After nearly two years of vigorously disputing the competitive impact of Whole Foods Market Inc.’s acquisition of Wild Oats Market, Inc., on March 6, 2009, the Federal Trade Commission announced a settlement with Whole Foods that will substantially restore competition allegedly eliminated by Whole Foods’ 2007 acquisition of Wild Oats and resolves the antitrust regulator’s charges that the acquisition violated federal antitrust laws.


The Settlement

In challenging the acquisition, the FTC argued the merger violated federal antitrust laws by substantially lessening competition in 29 geographic markets in the country and that this would result in higher prices in these markets. Under the consent order, Whole Foods will sell 32 stores, about 12% of the total number of stores Whole Foods and Wild Oats held before the merger. Of the 32 stores, twelve are currently operating. Whole Foods closed nine and Wild Oats closed ten of these stores before the merger. At the time of the merger, Whole Foods operated 194 stores in 37 states, the District of Columbia and the United Kingdom. Wild Oats operated 74 stores in 24 states.

Under the consent order, responsibility for marketing and selling the 32 stores will be placed with a divestiture trustee who will have six months to sell the Wild Oats stores and related assets to one or more FTC-approved buyers. If the trustee has not sold the assets within six months, the Commission may extend the time provided to do so for an additional six months. The order also will require Whole Foods to maintain the viability and competitiveness of the stores until the divestiture is complete.

"As a result of this settlement, American consumers will see more choices and lower prices for organic foods," said FTC Chairman Jon Leibowitz. (See FTC article). Chairman Leibowitz further commented that the settlement "allows the FTC to shift resources to other important matters and Whole Foods to move on with its business."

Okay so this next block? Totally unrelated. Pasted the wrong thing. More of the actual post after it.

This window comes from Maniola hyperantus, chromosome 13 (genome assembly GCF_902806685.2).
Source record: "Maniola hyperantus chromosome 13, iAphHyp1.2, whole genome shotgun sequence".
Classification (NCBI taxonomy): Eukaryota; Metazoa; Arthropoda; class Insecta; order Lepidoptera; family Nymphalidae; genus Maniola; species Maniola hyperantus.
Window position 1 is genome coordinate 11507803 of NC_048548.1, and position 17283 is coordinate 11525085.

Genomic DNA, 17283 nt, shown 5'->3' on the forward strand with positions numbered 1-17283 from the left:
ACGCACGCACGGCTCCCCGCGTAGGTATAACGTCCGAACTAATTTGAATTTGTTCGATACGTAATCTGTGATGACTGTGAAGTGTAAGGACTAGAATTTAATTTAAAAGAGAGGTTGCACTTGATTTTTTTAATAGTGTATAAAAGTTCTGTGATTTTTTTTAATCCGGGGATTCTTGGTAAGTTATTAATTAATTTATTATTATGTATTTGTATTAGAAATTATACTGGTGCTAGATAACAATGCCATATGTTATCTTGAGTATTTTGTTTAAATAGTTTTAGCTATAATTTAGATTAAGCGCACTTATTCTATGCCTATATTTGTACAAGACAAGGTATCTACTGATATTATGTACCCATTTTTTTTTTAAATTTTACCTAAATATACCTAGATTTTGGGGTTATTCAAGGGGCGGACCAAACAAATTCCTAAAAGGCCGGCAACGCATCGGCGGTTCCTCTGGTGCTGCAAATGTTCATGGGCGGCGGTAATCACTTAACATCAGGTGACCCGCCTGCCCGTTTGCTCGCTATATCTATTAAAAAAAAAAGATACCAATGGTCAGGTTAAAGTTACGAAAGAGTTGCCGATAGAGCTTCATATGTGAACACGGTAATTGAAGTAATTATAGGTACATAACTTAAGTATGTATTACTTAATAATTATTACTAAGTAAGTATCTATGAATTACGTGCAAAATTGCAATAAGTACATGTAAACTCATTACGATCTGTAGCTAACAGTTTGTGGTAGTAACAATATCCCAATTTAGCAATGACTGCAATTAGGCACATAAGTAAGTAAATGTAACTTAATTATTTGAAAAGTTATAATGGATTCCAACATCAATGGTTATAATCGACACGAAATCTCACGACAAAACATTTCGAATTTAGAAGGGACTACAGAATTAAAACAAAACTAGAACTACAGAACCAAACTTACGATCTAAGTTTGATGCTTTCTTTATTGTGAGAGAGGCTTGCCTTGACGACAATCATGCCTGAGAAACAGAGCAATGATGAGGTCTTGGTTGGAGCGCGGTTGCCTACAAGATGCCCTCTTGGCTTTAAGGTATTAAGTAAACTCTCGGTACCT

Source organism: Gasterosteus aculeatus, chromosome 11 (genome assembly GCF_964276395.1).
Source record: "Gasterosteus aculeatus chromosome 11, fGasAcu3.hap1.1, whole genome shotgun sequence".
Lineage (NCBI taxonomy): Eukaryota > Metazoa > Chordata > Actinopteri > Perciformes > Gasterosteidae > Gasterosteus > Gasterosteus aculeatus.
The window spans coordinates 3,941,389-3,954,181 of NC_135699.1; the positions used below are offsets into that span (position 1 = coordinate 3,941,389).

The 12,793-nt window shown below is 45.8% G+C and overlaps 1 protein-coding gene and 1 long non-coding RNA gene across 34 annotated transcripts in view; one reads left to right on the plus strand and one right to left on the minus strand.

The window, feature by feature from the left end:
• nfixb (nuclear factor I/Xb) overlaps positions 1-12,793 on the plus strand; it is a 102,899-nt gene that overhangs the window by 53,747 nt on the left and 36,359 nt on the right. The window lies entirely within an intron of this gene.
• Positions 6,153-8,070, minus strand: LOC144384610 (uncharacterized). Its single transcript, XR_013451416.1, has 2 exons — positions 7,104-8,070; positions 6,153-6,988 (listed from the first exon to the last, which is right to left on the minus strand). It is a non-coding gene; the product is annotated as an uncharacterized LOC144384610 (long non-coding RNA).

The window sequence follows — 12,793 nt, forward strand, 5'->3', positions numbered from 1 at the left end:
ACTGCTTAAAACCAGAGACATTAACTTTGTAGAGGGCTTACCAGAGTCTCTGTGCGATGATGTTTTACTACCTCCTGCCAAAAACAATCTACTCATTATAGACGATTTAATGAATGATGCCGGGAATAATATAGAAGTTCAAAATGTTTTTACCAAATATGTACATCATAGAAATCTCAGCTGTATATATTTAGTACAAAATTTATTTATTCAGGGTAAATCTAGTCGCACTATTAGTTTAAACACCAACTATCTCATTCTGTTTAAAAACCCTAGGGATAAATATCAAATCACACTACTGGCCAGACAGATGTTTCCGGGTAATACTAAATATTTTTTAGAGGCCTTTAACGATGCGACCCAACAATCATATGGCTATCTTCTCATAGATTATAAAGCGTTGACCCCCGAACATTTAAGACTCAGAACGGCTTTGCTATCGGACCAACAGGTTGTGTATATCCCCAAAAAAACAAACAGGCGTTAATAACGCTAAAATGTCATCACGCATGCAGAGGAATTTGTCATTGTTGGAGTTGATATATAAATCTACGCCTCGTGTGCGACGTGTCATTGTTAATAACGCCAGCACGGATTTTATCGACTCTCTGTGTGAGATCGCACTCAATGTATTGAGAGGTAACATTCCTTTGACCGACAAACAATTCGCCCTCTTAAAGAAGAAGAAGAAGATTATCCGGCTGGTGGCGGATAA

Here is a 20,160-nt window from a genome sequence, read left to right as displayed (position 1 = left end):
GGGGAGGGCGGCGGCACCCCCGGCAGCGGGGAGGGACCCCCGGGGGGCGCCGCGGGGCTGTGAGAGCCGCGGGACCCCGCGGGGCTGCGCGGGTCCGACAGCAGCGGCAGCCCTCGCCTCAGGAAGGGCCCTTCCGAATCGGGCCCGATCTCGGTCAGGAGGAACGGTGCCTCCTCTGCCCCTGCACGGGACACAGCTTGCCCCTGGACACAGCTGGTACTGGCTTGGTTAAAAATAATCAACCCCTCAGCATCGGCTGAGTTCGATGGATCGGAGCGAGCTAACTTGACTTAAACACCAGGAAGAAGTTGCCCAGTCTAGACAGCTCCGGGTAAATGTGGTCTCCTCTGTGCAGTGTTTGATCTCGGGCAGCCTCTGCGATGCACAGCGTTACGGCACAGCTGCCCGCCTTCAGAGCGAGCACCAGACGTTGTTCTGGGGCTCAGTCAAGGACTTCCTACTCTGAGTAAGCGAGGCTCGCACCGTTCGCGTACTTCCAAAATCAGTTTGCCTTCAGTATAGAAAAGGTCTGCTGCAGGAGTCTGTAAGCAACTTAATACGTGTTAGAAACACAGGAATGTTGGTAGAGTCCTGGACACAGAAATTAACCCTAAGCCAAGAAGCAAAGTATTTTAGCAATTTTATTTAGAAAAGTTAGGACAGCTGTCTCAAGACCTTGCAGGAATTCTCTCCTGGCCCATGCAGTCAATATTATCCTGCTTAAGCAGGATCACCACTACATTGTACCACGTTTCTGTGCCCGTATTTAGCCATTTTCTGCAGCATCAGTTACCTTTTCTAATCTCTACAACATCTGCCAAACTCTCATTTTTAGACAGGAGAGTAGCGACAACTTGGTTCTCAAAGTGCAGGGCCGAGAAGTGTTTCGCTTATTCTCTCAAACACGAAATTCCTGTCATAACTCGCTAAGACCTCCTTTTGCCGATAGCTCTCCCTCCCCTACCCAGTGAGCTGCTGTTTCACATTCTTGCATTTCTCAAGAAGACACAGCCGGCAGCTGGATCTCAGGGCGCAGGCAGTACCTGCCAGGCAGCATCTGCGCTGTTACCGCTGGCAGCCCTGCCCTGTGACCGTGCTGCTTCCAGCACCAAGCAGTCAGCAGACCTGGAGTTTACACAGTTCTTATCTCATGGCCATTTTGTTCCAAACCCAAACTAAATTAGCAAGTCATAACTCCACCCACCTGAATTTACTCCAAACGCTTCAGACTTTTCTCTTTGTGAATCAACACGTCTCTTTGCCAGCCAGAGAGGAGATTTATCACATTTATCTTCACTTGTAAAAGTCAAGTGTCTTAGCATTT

In addition to the store divestitures, Whole Foods must divest Wild Oats’ intellectual property, including rights to the "Wild Oats" brand. This brand, the FTC stated in its press release concerning the settlement, "retains significant name recognition and loyalty among consumers."

The agreement is expected to become effective on April 6, 2009, when the 30 day period for public comment comes to end.

Case History

In February 2007, Whole Foods and Wild Oats announced that Whole Foods would acquire Wild Oats. The parties filed premerger notifications under the Hart-Scott Rodino Act for the $565 million merger, as required by Section 7A of the Clayton Act, 15 U.S.C. § 18a, as amended. The FTC investigated the merger through a series of document requests and hearings. In June 2007, the FTC issued an internal, administrative complaint alleging that the merger would violate Section 7 of the Clayton Act. Section 7 prohibits acquisitions, including mergers, where in any line of commerce or in any activity affecting commerce in any section of the country, "the effect of such acquisition may be substantially to lessen competition, or tend to create a monopoly." The FTC contemporaneously petitioned the district court for a preliminary injunction to prohibit the parties from closing the transaction pending completion of the administrative proceeding.